At the request of Ezra Levant and his lawyers, Levant was allowed to videotape his interview with Shirlene McGovern, a human rights investigator with the Alberta Human Rights Commission. Ezra Levant later published that video on YouTube. Soharwardy’s complaint was ultimately withdrawn, and a complaint he filed with Calgary police came to naught. An identical complaint by the Edmonton Muslim Council was dismissed by the Commission on August 5, 2008.  

Lobbying

Between 2009 to 2010, Levant worked as a lobbyist for Rothman’s Incorporated, a manufacturer and distributor of tobacco products. 

Levant has also worked as a lobbyist for the Alberta oil and gas industry, specifically for Achieve Energy Services Limited Partnership.

Promotion

In March 2010, Levant accompanied fellow conservative personality Ann Coulter on a Canadian speaking tour. Her speech at the University of Ottawa was canceled at the last minute, apparently by its organizers, because of what Levant claimed was “physical danger to Coulter and the audience” from protesters. The Ottawa Police later disputed any claims of unrest or violence.  

Sun Media

In 2010, Levant joined Sun Media as a columnist and was given an on-air position on its Sun News Network as host of The Source, an evening talk show, when that channel launched in April 2011.  On February 13, 2015, Sun News Network was shut down, hence terminating The Source. His column for QMI/Sun Media ended at the same time.  

Rebel News

After the end of Sun News Network, on February 16, 2015 the media personality famously launched The Rebel website with a YouTube channel. 

Here, he uploaded videos produced by himself and other former Sun News Network personalities. Brian Lilley and Marissa Semkiw had joined the project early on, Lilley as cofounder, however, both eventually left their positions; Michael Coren briefly joined but left after a week.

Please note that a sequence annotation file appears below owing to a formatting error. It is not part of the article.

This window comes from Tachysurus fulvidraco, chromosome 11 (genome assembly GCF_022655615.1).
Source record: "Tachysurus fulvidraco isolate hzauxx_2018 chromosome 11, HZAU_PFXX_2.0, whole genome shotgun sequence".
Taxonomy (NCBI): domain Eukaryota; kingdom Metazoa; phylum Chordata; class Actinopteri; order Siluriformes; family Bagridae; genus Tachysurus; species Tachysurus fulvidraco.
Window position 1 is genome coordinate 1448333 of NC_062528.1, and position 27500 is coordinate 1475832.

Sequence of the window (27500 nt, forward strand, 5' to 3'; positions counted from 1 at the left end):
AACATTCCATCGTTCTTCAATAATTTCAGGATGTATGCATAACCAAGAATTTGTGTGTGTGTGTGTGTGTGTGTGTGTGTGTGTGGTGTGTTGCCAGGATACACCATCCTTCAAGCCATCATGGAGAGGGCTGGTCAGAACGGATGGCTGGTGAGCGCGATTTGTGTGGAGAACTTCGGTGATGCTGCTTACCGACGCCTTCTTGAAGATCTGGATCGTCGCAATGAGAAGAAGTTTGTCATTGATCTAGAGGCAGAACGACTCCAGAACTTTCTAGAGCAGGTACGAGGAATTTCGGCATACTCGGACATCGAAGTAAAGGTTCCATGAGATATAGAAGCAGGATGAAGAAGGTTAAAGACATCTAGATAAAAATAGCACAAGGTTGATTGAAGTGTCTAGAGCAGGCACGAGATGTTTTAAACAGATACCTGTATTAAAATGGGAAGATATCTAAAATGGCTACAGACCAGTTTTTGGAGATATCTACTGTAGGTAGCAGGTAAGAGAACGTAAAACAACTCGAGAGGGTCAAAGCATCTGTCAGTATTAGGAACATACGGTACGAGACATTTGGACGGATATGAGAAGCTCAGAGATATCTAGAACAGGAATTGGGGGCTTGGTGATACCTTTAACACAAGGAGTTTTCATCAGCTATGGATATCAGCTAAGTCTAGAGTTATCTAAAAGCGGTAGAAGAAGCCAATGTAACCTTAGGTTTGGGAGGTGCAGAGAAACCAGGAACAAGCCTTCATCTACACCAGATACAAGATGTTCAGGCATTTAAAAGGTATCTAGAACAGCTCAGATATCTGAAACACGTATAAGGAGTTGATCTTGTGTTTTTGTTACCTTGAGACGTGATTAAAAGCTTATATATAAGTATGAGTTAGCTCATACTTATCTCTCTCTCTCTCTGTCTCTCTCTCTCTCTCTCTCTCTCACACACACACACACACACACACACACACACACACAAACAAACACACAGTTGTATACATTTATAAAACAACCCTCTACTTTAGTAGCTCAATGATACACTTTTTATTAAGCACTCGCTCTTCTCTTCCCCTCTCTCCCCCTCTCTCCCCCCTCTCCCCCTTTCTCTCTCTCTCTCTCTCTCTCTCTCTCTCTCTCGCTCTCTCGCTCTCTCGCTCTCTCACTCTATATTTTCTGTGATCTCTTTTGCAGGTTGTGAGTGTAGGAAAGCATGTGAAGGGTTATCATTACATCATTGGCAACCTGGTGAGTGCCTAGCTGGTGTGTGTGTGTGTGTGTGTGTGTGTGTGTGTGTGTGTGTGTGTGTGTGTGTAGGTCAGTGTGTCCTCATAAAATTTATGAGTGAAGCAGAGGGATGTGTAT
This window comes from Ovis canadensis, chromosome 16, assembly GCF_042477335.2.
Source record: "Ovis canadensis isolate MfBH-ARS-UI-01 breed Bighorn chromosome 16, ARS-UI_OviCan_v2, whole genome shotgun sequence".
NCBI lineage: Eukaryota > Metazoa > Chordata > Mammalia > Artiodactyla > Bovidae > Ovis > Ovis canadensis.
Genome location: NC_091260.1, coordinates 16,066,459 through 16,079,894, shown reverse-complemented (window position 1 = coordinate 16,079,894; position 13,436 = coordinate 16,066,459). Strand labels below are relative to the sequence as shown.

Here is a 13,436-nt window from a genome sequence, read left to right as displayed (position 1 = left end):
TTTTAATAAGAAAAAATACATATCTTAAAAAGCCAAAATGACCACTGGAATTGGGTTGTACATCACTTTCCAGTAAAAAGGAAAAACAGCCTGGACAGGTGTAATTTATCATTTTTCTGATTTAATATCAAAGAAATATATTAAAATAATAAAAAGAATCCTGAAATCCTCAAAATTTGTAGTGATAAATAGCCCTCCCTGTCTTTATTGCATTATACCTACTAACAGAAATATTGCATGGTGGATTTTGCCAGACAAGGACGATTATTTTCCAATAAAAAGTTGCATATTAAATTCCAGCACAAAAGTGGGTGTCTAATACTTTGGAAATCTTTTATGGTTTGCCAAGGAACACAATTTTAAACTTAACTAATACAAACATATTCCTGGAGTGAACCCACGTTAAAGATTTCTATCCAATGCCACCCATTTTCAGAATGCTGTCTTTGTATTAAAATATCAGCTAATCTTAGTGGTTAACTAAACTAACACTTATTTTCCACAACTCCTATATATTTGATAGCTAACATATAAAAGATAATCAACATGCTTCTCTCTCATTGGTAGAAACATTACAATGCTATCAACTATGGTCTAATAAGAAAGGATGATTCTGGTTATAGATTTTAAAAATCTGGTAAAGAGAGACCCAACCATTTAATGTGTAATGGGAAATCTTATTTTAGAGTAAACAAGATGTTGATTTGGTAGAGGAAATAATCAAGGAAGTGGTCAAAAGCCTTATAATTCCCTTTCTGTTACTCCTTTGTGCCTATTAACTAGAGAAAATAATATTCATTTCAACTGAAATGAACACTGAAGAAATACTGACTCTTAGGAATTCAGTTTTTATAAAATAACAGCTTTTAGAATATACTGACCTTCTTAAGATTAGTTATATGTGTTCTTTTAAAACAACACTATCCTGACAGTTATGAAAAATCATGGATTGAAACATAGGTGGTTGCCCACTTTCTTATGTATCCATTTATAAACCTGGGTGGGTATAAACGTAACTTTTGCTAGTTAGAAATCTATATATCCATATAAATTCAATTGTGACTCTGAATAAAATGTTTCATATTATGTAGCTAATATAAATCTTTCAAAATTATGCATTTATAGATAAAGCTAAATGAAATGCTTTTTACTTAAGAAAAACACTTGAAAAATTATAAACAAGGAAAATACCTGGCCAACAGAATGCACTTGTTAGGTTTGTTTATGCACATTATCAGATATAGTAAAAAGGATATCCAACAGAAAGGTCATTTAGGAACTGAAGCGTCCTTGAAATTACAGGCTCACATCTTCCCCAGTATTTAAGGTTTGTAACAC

On several occasions, different reporters joined the project since its creation. Its creator, Ezra Levant argued that its online production would be unencumbered by the regulatory and distribution difficulties faced by Sun News Network and that its lower production costs would make it more viable. A crowdfunding campaign raised $100,000 for the project. On April 17, 2018, The Rebel Media had over 903,000 subscribers on its YouTube Channel. In 2017, The Rebel has repeatedly been the object of controversy, including advertising boycott campaigns in Canada and the UK, the loss of several well-known contributors, and the cancellation under the pressure of a planned Caribbean cruise featuring The Rebel personalities. As of May 2018, he has hosted a YouTube super chat show called Battleground, which airs weekdays at 18:00 UK, 12:00 EST.

Quotes

“When I first heard of the alt-right a year ago, I thought it simply meant the insurgent right, the politically-incorrect right, the grassroots right, the nationalistic right. But the alt-right has changed into something new, since Trump’s election. Now the leading figure – at least in terms of media attention – is Richard Spencer and other white nationalists. By that I mean people whose central organizing political principle is race…There were actually some Nazi swastika flags in Charlottesville. Whether or not they were being genuinely carried, or carried by agents provocateurs trying to embarrass the alt-right isn’t even important. They were there. And Spencer’s torch-lit walk had other Nazi symbology, including the ‘Sieg Heil’ arm salute, and the chant of ‘blood and soul’ – which was a slogan popularized by the Nazis. Sorry, that’s not conservative, that’s just racist, and I think it’s unpatriotic to mimic one of America’s greatest historical enemies”.